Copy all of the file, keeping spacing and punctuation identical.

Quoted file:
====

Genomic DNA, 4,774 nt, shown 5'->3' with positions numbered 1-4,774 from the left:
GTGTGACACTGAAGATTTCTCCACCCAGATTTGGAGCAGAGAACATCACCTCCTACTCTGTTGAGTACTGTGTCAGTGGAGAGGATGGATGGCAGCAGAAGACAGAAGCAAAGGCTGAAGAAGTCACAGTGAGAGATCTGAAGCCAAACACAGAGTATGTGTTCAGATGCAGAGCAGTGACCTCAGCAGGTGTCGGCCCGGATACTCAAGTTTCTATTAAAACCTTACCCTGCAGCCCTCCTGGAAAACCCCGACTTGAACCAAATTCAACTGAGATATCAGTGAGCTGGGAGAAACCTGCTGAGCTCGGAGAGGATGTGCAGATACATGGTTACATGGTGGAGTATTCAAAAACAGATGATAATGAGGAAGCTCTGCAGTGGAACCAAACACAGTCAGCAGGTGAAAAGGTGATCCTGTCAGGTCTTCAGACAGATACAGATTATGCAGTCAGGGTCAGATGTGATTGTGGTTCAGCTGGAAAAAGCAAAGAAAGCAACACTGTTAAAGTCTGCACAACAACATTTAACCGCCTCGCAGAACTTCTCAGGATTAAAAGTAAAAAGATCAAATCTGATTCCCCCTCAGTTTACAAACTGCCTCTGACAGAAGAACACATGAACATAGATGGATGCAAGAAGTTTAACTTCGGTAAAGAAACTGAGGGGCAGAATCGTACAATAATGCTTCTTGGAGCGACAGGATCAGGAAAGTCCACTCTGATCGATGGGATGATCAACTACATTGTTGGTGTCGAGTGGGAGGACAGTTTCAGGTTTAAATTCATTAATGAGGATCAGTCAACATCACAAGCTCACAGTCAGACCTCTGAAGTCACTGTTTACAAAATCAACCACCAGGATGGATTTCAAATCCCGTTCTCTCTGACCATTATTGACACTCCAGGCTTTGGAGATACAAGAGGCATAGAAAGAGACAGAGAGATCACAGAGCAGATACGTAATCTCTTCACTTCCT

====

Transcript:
Genomic DNA, 4,774 nt, shown 5'->3' with positions numbered 1-4,774 from the left:
GTGTGACACTGAAGATTTCTCCACCCAGATTTGGAGCAGAGAACATCACCTCCTACTCTGTTGAGTACTGTGTCAGTGGAGAGGATGGATGGCAGCAGAAGACAGAAGCAAAGGCTGAAGAAGTCACAGTGAGAGATCTGAAGCCAAACACAGAGTATGTGTTCAGATGCAGAGCAGTGACCTCAGCAGGTGTCGGCCCGGATACTCAAGTTTCTATTAAAACCTTACCCTGCAGCCCTCCTGGAAAACCCCGACTTGAACCAAATTCAACTGAGATATCAGTGAGCTGGGAGAAACCTGCTGAGCTCGGAGAGGATGTGCAGATACATGGTTACATGGTGGAGTATTCAAAAACAGATGATAATGAGGAAGCTCTGCAGTGGAACCAAACACAGTCAGCAGGTGAAAAGGTGATCCTGTCAGGTCTTCAGACAGATACAGATTATGCAGTCAGGGTCAGATGTGATTGTGGTTCAGCTGGAAAAAGCAAAGAAAGCAACACTGTTAAAGTCTGCACAACAACATTTAACCGCCTCGCAGAACTTCTCAGGATTAAAAGTAAAAAGATCAAATCTGATTCCCCCTCAGTTTACAAACTGCCTCTGACAGAAGAACACATGAACATAGATGGATGCAAGAAGTTTAACTTCGGTAAAGAAACTGAGGGGCAGAATCGTACAATAATGCTTCTTGGAGCGACAGGATCAGGAAAGTCCACTCTGATCGATGGGATGATCAACTACATTGTTGGTGTCGAGTGGGAGGACAGTTTCAGGTTTAAATTCATTAATGAGGATCAGTCAACATCACAAGCTCACAGTCAGACCTCTGAAGTCACTGTTTACAAAATCAACCACCAGGATGGATTTCAAATCCCGTTCTCTCTGACCATTATTGACACTCCAGGCTTTGGAGATACAAGAGGCATAGAAAGAGACAGAGAGATCACAGAGCAGATACGTAATCTCTTCACTTCCT